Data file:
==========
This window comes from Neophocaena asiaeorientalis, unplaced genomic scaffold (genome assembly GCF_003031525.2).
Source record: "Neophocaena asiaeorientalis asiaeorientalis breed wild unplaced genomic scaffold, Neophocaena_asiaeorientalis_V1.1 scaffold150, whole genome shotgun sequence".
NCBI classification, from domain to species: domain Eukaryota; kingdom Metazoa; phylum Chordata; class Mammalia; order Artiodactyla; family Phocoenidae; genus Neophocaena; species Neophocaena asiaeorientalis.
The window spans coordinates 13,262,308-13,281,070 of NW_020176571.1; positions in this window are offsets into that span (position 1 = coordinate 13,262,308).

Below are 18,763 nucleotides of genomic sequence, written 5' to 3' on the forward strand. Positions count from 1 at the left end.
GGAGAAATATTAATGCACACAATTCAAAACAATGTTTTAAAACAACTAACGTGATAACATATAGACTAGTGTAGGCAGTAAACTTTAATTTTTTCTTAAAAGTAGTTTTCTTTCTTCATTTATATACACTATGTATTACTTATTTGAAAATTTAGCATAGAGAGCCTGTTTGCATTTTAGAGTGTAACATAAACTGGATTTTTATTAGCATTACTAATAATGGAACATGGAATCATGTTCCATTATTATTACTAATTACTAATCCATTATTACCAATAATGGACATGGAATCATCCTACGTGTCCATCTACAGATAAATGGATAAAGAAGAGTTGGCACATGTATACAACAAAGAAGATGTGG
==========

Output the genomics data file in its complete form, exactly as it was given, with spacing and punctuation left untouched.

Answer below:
This window comes from Neophocaena asiaeorientalis, unplaced genomic scaffold (genome assembly GCF_003031525.2).
Source record: "Neophocaena asiaeorientalis asiaeorientalis breed wild unplaced genomic scaffold, Neophocaena_asiaeorientalis_V1.1 scaffold150, whole genome shotgun sequence".
NCBI classification, from domain to species: domain Eukaryota; kingdom Metazoa; phylum Chordata; class Mammalia; order Artiodactyla; family Phocoenidae; genus Neophocaena; species Neophocaena asiaeorientalis.
The window spans coordinates 13,262,308-13,281,070 of NW_020176571.1; positions in this window are offsets into that span (position 1 = coordinate 13,262,308).

Below are 18,763 nucleotides of genomic sequence, written 5' to 3' on the forward strand. Positions count from 1 at the left end.
GGAGAAATATTAATGCACACAATTCAAAACAATGTTTTAAAACAACTAACGTGATAACATATAGACTAGTGTAGGCAGTAAACTTTAATTTTTTCTTAAAAGTAGTTTTCTTTCTTCATTTATATACACTATGTATTACTTATTTGAAAATTTAGCATAGAGAGCCTGTTTGCATTTTAGAGTGTAACATAAACTGGATTTTTATTAGCATTACTAATAATGGAACATGGAATCATGTTCCATTATTATTACTAATTACTAATCCATTATTACCAATAATGGACATGGAATCATCCTACGTGTCCATCTACAGATAAATGGATAAAGAAGAGTTGGCACATGTATACAACAAAGAAGATGTGG